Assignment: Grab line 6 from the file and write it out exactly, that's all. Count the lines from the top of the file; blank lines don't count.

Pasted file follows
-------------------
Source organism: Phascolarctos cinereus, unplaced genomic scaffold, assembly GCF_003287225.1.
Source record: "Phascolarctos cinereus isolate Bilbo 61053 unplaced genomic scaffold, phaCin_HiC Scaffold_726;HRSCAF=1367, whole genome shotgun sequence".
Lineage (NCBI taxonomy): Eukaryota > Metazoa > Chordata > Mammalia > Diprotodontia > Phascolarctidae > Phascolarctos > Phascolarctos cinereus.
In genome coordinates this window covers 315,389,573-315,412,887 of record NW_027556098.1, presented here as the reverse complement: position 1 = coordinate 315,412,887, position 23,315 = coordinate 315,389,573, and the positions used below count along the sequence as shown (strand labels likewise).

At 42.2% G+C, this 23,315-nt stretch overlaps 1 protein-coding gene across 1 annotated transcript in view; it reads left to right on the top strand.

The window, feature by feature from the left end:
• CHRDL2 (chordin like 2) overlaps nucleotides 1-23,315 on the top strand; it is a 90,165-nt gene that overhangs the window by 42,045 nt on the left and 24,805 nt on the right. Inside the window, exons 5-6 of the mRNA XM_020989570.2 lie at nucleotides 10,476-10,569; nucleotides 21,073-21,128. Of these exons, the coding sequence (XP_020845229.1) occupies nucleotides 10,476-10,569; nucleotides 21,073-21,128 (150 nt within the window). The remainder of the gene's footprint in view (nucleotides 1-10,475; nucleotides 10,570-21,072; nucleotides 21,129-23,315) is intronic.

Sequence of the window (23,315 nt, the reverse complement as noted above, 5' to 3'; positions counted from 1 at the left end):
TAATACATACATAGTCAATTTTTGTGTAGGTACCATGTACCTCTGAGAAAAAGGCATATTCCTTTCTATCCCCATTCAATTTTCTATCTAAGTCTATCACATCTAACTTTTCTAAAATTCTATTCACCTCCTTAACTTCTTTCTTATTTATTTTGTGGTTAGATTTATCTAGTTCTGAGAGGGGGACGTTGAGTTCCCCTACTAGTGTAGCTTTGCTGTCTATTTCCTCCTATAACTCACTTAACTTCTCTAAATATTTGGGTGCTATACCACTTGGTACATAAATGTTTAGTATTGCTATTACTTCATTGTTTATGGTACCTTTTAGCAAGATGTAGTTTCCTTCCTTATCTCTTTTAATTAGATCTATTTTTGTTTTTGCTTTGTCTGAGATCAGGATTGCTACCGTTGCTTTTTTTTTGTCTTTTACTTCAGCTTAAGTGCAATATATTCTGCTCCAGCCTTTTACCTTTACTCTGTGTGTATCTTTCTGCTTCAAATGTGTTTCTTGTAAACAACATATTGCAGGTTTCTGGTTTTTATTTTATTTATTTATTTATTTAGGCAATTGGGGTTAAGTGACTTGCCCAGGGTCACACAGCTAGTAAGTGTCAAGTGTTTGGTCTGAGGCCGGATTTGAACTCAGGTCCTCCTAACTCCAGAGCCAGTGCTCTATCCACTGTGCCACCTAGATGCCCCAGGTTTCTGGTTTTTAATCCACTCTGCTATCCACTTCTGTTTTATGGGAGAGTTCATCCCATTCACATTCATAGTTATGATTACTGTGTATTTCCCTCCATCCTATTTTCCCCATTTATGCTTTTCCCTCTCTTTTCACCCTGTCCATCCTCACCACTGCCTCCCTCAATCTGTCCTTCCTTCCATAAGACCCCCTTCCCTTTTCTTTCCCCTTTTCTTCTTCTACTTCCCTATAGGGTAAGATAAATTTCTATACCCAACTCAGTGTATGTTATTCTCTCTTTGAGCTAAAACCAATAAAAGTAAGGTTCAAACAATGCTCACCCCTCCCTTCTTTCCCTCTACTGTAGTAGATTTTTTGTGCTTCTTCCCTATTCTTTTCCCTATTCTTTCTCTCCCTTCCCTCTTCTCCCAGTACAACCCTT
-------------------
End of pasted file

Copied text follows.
The window, feature by feature from the left end: